Anxiety and depression are among the most common of all mental health symptoms.
Anxiety is characterized by excessive worry and fear, and it may lead to avoidance of feared situations. Anxiety may be accompanied by symptoms such as insomnia and muscle tension. Anxiety may also be the consequence of a disorder such as body dysmorphic disorder, olfactory reference syndrome, or obsessive-compulsive disorder.
There are also a number of anxiety disorders, which have as their core feature excessive fear and anxiety as well as behavioral abnormalities such as avoidance of anxiety-provoking situations. Anxiety disorders are characterized by significant distress or impairment in functioning, which helps differentiate them from normal fear and anxiety.
Here are the anxiety disorders that I primarily treat and their core features:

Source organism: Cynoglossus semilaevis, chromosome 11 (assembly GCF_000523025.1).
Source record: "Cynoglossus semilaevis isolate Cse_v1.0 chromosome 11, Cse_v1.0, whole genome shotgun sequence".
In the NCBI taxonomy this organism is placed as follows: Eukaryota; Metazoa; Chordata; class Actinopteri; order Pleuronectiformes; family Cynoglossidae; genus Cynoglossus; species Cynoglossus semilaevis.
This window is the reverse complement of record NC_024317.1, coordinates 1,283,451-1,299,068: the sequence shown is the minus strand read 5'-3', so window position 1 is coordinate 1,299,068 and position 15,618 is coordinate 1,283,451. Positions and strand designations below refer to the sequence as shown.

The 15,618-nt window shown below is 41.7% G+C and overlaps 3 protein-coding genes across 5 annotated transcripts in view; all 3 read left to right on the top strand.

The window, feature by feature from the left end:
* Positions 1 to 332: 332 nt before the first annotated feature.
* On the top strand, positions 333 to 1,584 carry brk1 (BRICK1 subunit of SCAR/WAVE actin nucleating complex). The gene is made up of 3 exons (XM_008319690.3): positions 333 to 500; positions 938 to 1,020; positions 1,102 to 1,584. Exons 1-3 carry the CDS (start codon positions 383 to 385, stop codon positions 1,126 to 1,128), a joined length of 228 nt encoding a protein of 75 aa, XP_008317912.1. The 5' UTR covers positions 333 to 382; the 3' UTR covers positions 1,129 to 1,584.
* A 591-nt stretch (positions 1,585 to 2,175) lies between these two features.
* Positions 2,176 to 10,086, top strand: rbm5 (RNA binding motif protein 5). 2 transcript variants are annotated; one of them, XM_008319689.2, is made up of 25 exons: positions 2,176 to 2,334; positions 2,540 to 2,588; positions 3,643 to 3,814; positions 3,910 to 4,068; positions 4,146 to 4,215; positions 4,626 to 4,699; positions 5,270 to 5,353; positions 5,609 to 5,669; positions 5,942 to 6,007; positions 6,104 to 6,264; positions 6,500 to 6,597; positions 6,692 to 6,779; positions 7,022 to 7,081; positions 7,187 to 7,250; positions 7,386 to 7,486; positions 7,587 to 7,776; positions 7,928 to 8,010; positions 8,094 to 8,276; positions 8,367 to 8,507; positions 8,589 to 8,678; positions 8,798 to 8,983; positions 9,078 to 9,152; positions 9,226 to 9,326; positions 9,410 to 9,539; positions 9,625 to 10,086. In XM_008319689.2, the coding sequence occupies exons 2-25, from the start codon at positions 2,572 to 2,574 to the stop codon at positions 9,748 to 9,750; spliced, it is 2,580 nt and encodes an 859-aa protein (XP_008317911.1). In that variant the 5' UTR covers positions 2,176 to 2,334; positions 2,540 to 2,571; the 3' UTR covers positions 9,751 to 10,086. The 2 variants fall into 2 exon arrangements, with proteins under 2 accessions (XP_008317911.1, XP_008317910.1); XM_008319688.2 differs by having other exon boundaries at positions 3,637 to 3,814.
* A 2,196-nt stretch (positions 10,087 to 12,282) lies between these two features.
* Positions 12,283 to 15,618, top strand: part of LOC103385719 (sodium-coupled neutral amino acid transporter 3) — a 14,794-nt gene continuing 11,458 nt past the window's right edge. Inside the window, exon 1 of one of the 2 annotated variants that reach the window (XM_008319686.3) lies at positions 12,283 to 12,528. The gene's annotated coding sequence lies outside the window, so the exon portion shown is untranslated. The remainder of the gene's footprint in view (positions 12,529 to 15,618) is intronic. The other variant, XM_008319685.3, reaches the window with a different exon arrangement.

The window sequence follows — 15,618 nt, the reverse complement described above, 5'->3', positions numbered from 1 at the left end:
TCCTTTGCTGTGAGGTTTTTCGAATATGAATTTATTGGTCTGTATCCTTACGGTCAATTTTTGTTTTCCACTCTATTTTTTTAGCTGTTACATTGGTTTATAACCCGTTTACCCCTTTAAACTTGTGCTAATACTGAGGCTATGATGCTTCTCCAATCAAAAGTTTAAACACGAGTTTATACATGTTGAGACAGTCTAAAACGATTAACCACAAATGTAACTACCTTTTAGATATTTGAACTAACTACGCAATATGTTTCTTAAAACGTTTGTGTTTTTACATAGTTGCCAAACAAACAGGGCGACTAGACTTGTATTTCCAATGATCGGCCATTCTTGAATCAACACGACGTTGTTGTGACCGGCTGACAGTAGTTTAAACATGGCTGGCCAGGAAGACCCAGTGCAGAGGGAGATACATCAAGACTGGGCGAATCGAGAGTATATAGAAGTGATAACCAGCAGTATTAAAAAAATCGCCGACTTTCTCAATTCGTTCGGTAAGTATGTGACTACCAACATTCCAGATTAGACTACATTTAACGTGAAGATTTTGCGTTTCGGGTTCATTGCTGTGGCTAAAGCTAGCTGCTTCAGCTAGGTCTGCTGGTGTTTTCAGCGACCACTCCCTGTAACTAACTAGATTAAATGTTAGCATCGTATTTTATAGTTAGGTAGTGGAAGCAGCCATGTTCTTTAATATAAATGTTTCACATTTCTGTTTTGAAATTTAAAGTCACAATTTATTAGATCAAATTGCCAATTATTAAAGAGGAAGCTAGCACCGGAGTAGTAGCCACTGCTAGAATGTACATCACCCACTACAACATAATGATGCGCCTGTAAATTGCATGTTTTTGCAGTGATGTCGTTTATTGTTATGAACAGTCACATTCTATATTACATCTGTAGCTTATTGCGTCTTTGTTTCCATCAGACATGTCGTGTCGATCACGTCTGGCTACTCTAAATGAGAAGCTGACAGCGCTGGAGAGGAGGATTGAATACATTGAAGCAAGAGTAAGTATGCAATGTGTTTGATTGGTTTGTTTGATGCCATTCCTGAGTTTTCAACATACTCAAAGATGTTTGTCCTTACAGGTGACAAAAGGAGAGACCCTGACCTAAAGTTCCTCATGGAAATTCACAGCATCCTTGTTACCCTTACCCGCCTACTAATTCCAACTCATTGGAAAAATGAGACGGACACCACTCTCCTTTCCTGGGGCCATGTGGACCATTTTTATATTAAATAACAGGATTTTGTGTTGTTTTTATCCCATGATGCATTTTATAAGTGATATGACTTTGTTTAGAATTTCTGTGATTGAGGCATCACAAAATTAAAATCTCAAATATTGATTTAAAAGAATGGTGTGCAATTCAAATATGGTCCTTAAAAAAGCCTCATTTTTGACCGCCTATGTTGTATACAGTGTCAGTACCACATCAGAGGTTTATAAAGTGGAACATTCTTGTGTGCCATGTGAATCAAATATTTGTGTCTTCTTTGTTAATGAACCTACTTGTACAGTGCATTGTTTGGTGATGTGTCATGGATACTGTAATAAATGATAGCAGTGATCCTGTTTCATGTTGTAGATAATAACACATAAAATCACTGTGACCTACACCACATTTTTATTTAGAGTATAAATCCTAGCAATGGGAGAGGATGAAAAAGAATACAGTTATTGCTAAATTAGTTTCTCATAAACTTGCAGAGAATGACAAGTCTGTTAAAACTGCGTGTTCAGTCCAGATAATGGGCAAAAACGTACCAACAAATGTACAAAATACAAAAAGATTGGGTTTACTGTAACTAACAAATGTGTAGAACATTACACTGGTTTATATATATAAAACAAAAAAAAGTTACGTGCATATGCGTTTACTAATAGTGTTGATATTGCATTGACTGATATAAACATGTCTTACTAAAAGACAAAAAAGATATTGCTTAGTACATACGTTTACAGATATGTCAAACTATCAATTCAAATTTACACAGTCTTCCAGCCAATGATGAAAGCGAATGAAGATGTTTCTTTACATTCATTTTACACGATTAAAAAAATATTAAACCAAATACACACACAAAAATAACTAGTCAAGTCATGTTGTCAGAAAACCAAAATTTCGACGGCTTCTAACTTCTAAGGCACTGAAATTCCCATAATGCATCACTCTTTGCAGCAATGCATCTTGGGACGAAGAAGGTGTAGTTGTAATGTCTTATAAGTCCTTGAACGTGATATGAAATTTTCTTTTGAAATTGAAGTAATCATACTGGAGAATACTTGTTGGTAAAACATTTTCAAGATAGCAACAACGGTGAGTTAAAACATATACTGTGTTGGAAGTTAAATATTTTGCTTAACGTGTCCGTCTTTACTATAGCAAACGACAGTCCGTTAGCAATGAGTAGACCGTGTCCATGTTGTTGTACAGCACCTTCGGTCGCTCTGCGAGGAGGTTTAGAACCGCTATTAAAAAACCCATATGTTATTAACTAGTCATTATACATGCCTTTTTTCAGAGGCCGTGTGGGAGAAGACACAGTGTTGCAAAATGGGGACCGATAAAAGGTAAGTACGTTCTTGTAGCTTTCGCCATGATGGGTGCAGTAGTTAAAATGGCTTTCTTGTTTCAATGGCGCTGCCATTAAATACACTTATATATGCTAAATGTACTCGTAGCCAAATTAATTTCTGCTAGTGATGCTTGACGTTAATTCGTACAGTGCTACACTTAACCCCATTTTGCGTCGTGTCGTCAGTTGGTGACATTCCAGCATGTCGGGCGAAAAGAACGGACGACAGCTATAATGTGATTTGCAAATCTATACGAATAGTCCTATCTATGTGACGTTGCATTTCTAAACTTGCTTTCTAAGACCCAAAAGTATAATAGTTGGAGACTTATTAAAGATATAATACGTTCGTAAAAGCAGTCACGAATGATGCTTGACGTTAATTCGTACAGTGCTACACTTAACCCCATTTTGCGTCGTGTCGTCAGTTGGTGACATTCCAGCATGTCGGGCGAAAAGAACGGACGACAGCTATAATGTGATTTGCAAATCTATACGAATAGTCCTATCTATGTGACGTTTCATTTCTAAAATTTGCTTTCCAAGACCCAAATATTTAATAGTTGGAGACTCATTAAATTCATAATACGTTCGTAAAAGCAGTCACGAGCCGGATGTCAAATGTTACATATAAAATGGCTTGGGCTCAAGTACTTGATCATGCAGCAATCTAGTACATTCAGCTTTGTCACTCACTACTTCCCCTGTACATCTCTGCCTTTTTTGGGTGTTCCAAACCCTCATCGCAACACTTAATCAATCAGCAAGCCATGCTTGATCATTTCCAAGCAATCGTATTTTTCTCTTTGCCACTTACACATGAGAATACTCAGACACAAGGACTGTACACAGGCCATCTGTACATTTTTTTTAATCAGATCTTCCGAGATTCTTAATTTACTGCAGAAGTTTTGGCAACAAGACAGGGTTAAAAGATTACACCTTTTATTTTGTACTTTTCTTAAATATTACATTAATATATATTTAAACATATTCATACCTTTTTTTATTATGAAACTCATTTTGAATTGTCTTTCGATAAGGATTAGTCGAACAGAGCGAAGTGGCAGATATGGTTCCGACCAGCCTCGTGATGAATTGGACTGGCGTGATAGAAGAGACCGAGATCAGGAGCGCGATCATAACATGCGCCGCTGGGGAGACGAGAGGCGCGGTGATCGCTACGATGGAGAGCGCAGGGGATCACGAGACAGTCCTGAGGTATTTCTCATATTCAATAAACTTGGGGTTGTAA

Depressed mood may consist of feeling “down,” sad, gloomy, or irritable. Depressed mood may be accompanied by symptoms such as sleep disturbance and fatigue. Depression may occur as a consequence of a disorder such as body dysmorphic disorder, olfactory reference syndrome, and obsessive-compulsive disorder.
There are also a number of depressive disorders, such as major depressive disorder and persistent depressive disorder (dysthymia). Depressive disorders are characterized by significant distress or impairment in functioning, which helps differentiate them from more normal sadness or unhappiness.
Before starting treatment for anxiety or depression, it’s important to ascertain whether these symptoms may be attributable to the effects of a drug of abuse, a medication, or a medical illness.
Certain medications, such as antidepressants and anti-anxiety medications, are often effective for anxiety/anxiety disorders and depression/depressive disorders. And various kinds of therapy, such as cognitive-behavioral therapy, have also been shown to be effective for these conditions. These treatments help a majority of people get better.
For more information about anxiety disorders and depressive disorders, please visit the website of the Anxiety and Depression Association of America at www.adaa.org.